Here we can see, again, the object store calls distributed at the recursive calls to grep_tree(). But what most draws attention in it is the massive time spent at libz.so (which should be the decompression routines?). If so, it’s another good indicative for the parallelization.

Another possible improvement suggested at that previous ML thread is to try replicating at git-grep a nice git-diff feature: diff avoids retriving blobs from the object store when it knows the files on the working tree are stat-clean (i.e. updated).

Out of curiosity I re-ran the test some more times with different sets of parameters. One of the interesting results came when I re-executed the above experiment with a simpler “abc” regex: 76% of the time was spent at kwsexec() alone! So it may be a nice hot spot for improvements.

It’s also curious how git-grep’s CPU ocupancy stays quite low with or without threads… Perhaps much of the time is spent in lock contentions or waiting for work to be assigned by the master-thread. I surelly want to inspect this further.

This week Renato and I hosted a seminar on “Object Oriented Programing in C: A case study on Git and Linux”. In it, we showed some of the OOP techniques that Git and Linux use to help organizing code and solving problems. Here you can find the slides of our presentation: oop_git_and_kernel.pdf.

I’ve been also dedicated in trying to form a group of local Git contributors in my college. More specifically, I’m helping interested students in the “Git front” of FLUSP, a group that I participate, composed of students passionated about FLOSS projects. This week, we had some new faces in FLUSP’s Git meeting :) Here is a picture of it, when we jointly downloaded Git’s source code, inspected the codebase and other things:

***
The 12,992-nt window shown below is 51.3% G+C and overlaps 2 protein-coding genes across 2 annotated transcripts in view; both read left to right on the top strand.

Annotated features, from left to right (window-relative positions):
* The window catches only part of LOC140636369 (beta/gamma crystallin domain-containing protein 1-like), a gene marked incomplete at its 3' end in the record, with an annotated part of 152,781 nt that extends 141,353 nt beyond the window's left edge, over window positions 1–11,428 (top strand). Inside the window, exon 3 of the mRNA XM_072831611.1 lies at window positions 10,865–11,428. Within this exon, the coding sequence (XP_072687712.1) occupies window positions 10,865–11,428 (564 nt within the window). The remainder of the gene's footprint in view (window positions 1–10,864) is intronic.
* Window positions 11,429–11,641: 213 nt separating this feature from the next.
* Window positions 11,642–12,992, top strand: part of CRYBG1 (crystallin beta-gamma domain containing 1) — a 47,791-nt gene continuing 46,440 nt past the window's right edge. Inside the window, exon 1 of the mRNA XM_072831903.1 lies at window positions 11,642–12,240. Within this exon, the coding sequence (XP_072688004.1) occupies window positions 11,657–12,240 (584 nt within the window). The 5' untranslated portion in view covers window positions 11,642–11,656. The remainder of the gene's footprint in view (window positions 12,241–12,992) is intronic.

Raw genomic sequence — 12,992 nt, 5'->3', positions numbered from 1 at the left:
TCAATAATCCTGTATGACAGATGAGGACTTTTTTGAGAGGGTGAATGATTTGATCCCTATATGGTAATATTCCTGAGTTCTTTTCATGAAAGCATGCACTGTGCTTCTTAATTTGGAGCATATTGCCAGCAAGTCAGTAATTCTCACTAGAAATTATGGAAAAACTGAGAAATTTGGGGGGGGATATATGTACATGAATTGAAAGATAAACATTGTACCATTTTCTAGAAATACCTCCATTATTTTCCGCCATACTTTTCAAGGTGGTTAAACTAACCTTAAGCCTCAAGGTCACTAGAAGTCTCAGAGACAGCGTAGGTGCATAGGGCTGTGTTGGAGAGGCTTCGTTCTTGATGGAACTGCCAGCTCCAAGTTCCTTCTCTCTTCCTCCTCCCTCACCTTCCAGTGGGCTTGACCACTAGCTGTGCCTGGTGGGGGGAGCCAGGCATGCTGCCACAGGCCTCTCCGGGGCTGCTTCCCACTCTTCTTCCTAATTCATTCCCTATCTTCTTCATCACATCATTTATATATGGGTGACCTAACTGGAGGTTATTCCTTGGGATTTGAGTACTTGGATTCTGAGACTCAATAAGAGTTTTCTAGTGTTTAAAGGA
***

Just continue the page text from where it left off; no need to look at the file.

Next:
FLUSP's Git Meeting

Dificulties

I surelly underestimated the complexity of this project. And not knowing enough of the codebase makes it harder to propose ways of parallelizing/optimizing code. Expecially for some heavy sections as the pack access or blame. I’m a bit sad to not have written much code yet :( But I’ve been feeling kind of stuck, not knowing where to start. That’s why I’ve dedicated myself to studying the code and that’s why I proposed the approach change. I’m happy, though, to start digging into git-grep and gradually understand its internals. I’m not sure yet whether this new approach will work, but I’m axious to start getting my hands on code.

Next steps

The idea, now, is to focus on git-grep’s calls to the pack access code (mainly read_object_file_extended() and read_object_with_reference() ) in the effort to make them thread-safe. Then, we’ll be able to eliminate git-grep’s lock around these functions (or at least have a finer granularity in the locks). But this is more of a long term goal. I’m not exactly sure yet on how to break it into small tasks or what, concretely, I’ll work at during the following week. What I have planned is to inspect these functions further and take a look at the other optimization options I mentioned in this post. I’m also curious to further inspect kwsexec(), grep_source_is_binary() and the low CPU-usage during git-grep.

Footnotes

  1. I tried to choose a regex, neither so simple nor so complex for the tests. This was done in order to get a more realistic result of the average case. Too simple or too complicated regexes could bring the execution time to extremes, not allowing us to see how the object store code performs in git-grep. 

Til next time,
Matheus

Matheus Tavares